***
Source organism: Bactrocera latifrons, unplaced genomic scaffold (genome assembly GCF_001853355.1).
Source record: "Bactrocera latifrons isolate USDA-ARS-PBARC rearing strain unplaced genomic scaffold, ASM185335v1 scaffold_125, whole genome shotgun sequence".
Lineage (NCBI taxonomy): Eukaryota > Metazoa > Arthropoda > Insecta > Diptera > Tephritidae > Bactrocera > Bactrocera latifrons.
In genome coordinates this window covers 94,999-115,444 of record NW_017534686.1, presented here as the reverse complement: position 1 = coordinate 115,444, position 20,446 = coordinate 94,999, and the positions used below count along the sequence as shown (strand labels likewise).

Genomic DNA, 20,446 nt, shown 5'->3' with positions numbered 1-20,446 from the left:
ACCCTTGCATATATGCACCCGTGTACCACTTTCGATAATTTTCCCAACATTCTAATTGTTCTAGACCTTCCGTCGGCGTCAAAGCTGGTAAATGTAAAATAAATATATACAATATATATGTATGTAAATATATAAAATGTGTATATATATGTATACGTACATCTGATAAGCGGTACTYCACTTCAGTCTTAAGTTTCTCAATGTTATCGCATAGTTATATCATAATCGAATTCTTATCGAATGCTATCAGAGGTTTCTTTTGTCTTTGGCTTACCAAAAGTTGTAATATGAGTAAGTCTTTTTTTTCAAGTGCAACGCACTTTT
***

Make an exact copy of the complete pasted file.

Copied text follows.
Source organism: Bactrocera latifrons, unplaced genomic scaffold (genome assembly GCF_001853355.1).
Source record: "Bactrocera latifrons isolate USDA-ARS-PBARC rearing strain unplaced genomic scaffold, ASM185335v1 scaffold_125, whole genome shotgun sequence".
Lineage (NCBI taxonomy): Eukaryota > Metazoa > Arthropoda > Insecta > Diptera > Tephritidae > Bactrocera > Bactrocera latifrons.
In genome coordinates this window covers 94,999-115,444 of record NW_017534686.1, presented here as the reverse complement: position 1 = coordinate 115,444, position 20,446 = coordinate 94,999, and the positions used below count along the sequence as shown (strand labels likewise).

Genomic DNA, 20,446 nt, shown 5'->3' with positions numbered 1-20,446 from the left:
ACCCTTGCATATATGCACCCGTGTACCACTTTCGATAATTTTCCCAACATTCTAATTGTTCTAGACCTTCCGTCGGCGTCAAAGCTGGTAAATGTAAAATAAATATATACAATATATATGTATGTAAATATATAAAATGTGTATATATATGTATACGTACATCTGATAAGCGGTACTYCACTTCAGTCTTAAGTTTCTCAATGTTATCGCATAGTTATATCATAATCGAATTCTTATCGAATGCTATCAGAGGTTTCTTTTGTCTTTGGCTTACCAAAAGTTGTAATATGAGTAAGTCTTTTTTTTCAAGTGCAACGCACTTTT